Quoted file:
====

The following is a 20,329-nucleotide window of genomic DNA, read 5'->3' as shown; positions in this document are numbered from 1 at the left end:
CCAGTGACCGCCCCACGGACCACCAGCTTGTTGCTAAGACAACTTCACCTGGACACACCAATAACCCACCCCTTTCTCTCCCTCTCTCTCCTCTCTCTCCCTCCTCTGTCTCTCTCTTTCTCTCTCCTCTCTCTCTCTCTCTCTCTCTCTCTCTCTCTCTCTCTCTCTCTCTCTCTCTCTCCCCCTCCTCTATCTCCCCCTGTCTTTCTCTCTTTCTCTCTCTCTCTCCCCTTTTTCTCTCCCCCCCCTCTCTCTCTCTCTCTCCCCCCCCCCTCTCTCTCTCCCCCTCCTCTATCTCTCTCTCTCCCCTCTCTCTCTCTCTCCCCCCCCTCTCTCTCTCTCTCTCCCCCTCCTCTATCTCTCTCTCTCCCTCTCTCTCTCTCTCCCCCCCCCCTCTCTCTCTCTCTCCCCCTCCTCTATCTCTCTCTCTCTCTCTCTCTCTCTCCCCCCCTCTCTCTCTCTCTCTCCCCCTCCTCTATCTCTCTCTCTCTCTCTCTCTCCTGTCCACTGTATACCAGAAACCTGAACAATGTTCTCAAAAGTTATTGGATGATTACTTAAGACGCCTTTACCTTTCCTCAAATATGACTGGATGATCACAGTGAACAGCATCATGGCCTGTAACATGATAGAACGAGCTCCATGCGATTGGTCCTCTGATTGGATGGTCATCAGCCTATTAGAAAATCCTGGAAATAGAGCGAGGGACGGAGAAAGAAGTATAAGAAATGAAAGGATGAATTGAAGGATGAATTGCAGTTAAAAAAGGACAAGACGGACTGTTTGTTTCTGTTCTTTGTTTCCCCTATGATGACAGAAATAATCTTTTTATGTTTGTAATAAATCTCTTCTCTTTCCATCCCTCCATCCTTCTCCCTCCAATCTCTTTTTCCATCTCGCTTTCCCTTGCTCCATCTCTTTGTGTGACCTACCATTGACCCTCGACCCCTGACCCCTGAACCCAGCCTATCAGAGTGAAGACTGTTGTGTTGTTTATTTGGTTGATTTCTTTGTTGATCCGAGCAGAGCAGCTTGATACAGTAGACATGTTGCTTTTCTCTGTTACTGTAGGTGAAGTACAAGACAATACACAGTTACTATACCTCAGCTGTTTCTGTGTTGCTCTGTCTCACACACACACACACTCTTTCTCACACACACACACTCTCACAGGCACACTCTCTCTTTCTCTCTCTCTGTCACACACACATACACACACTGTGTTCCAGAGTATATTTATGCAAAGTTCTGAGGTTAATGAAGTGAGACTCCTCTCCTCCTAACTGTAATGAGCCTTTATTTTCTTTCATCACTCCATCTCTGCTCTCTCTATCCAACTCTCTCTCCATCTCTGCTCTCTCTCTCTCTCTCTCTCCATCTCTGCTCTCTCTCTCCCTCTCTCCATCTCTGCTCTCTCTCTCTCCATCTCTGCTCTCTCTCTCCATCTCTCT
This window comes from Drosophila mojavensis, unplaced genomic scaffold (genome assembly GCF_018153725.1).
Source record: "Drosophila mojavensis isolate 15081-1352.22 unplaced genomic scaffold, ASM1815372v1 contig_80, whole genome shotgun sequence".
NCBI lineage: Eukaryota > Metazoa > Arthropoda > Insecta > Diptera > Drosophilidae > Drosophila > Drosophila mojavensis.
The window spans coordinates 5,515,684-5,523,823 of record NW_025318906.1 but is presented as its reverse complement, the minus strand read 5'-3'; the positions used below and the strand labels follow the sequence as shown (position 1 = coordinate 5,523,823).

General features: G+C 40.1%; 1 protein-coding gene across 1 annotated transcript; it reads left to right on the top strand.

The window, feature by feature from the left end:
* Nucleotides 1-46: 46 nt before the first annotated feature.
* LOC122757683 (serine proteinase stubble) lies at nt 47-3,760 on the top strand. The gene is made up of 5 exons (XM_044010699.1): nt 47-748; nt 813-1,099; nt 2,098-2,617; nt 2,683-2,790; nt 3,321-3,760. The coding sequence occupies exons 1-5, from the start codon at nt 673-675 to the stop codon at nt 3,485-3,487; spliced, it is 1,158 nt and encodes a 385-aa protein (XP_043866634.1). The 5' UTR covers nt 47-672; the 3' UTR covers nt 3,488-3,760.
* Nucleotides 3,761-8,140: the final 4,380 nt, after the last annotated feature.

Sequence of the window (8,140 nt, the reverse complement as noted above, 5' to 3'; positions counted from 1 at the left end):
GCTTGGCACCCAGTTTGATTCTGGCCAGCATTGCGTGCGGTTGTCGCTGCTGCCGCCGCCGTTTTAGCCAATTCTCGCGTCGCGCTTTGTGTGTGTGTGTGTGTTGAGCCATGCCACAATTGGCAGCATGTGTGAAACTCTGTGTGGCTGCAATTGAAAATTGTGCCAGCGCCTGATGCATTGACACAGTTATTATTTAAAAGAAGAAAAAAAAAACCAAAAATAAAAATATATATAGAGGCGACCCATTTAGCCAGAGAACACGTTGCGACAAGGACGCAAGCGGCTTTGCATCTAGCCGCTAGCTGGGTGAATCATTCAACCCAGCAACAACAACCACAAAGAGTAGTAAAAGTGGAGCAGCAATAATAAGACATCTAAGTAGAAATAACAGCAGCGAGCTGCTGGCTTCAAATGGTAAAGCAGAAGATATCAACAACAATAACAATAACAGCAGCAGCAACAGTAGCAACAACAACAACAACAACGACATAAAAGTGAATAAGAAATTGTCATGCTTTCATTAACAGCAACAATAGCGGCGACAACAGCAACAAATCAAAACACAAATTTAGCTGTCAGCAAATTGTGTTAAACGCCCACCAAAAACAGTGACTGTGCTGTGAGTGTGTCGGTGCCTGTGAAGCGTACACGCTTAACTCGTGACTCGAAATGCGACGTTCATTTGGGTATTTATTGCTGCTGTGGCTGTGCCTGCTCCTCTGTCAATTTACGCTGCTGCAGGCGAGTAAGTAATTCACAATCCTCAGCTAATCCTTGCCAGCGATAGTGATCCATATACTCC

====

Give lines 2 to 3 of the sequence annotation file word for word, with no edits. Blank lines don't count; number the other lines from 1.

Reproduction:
CCAGTGACCGCCCCACGGACCACCAGCTTGTTGCTAAGACAACTTCACCTGGACACACCAATAACCCACCCCTTTCTCTCCCTCTCTCTCCTCTCTCTCCCTCCTCTGTCTCTCTCTTTCTCTCTCCTCTCTCTCTCTCTCTCTCTCTCTCTCTCTCTCTCTCTCTCTCTCTCTCTCTCTCCCCCTCCTCTATCTCCCCCTGTCTTTCTCTCTTTCTCTCTCTCTCTCCCCTTTTTCTCTCCCCCCCCTCTCTCTCTCTCTCTCCCCCCCCCCTCTCTCTCTCCCCCTCCTCTATCTCTCTCTCTCCCCTCTCTCTCTCTCTCCCCCCCCTCTCTCTCTCTCTCTCCCCCTCCTCTATCTCTCTCTCTCCCTCTCTCTCTCTCTCCCCCCCCCCTCTCTCTCTCTCTCCCCCTCCTCTATCTCTCTCTCTCTCTCTCTCTCTCTCCCCCCCTCTCTCTCTCTCTCTCCCCCTCCTCTATCTCTCTCTCTCTCTCTCTCTCCTGTCCACTGTATACCAGAAACCTGAACAATGTTCTCAAAAGTTATTGGATGATTACTTAAGACGCCTTTACCTTTCCTCAAATATGACTGGATGATCACAGTGAACAGCATCATGGCCTGTAACATGATAGAACGAGCTCCATGCGATTGGTCCTCTGATTGGATGGTCATCAGCCTATTAGAAAATCCTGGAAATAGAGCGAGGGACGGAGAAAGAAGTATAAGAAATGAAAGGATGAATTGAAGGATGAATTGCAGTTAAAAAAGGACAAGACGGACTGTTTGTTTCTGTTCTTTGTTTCCCCTATGATGACAGAAATAATCTTTTTATGTTTGTAATAAATCTCTTCTCTTTCCATCCCTCCATCCTTCTCCCTCCAATCTCTTTTTCCATCTCGCTTTCCCTTGCTCCATCTCTTTGTGTGACCTACCATTGACCCTCGACCCCTGACCCCTGAACCCAGCCTATCAGAGTGAAGACTGTTGTGTTGTTTATTTGGTTGATTTCTTTGTTGATCCGAGCAGAGCAGCTTGATACAGTAGACATGTTGCTTTTCTCTGTTACTGTAGGTGAAGTACAAGACAATACACAGTTACTATACCTCAGCTGTTTCTGTGTTGCTCTGTCTCACACACACACACACTCTTTCTCACACACACACACTCTCACAGGCACACTCTCTCTTTCTCTCTCTCTGTCACACACACATACACACACTGTGTTCCAGAGTATATTTATGCAAAGTTCTGAGGTTAATGAAGTGAGACTCCTCTCCTCCTAACTGTAATGAGCCTTTATTTTCTTTCATCACTCCATCTCTGCTCTCTCTATCCAACTCTCTCTCCATCTCTGCTCTCTCTCTCTCTCTCTCTCCATCTCTGCTCTCTCTCTCCCTCTCTCCATCTCTGCTCTCTCTCTCTCCATCTCTGCTCTCTCTCTCCATCTCTCT
This window comes from Drosophila mojavensis, unplaced genomic scaffold (genome assembly GCF_018153725.1).